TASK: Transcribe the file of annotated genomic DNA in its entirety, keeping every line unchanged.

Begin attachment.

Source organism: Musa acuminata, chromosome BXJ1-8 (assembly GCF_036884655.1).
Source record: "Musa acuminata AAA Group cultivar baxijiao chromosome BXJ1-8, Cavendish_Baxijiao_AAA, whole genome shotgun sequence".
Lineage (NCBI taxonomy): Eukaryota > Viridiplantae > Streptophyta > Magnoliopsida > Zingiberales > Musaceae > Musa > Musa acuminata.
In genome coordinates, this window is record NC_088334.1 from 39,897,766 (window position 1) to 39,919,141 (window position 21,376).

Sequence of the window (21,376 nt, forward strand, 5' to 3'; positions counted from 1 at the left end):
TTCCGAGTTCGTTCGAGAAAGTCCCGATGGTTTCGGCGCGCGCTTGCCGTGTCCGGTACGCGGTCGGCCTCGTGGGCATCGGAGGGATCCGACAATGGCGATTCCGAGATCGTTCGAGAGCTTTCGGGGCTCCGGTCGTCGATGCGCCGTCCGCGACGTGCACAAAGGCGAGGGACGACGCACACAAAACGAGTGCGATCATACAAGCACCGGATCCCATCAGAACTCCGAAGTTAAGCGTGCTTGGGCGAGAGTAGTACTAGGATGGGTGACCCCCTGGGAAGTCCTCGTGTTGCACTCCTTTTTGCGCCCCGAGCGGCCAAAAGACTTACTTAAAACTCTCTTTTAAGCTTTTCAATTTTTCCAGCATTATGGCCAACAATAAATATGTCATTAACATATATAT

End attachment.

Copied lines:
Source organism: Musa acuminata, chromosome BXJ1-8 (assembly GCF_036884655.1).
Source record: "Musa acuminata AAA Group cultivar baxijiao chromosome BXJ1-8, Cavendish_Baxijiao_AAA, whole genome shotgun sequence".
Lineage (NCBI taxonomy): Eukaryota > Viridiplantae > Streptophyta > Magnoliopsida > Zingiberales > Musaceae > Musa > Musa acuminata.
In genome coordinates, this window is record NC_088334.1 from 39,897,766 (window position 1) to 39,919,141 (window position 21,376).

Sequence of the window (21,376 nt, forward strand, 5' to 3'; positions counted from 1 at the left end):
TTCCGAGTTCGTTCGAGAAAGTCCCGATGGTTTCGGCGCGCGCTTGCCGTGTCCGGTACGCGGTCGGCCTCGTGGGCATCGGAGGGATCCGACAATGGCGATTCCGAGATCGTTCGAGAGCTTTCGGGGCTCCGGTCGTCGATGCGCCGTCCGCGACGTGCACAAAGGCGAGGGACGACGCACACAAAACGAGTGCGATCATACAAGCACCGGATCCCATCAGAACTCCGAAGTTAAGCGTGCTTGGGCGAGAGTAGTACTAGGATGGGTGACCCCCTGGGAAGTCCTCGTGTTGCACTCCTTTTTGCGCCCCGAGCGGCCAAAAGACTTACTTAAAACTCTCTTTTAAGCTTTTCAATTTTTCCAGCATTATGGCCAACAATAAATATGTCATTAACATATATAT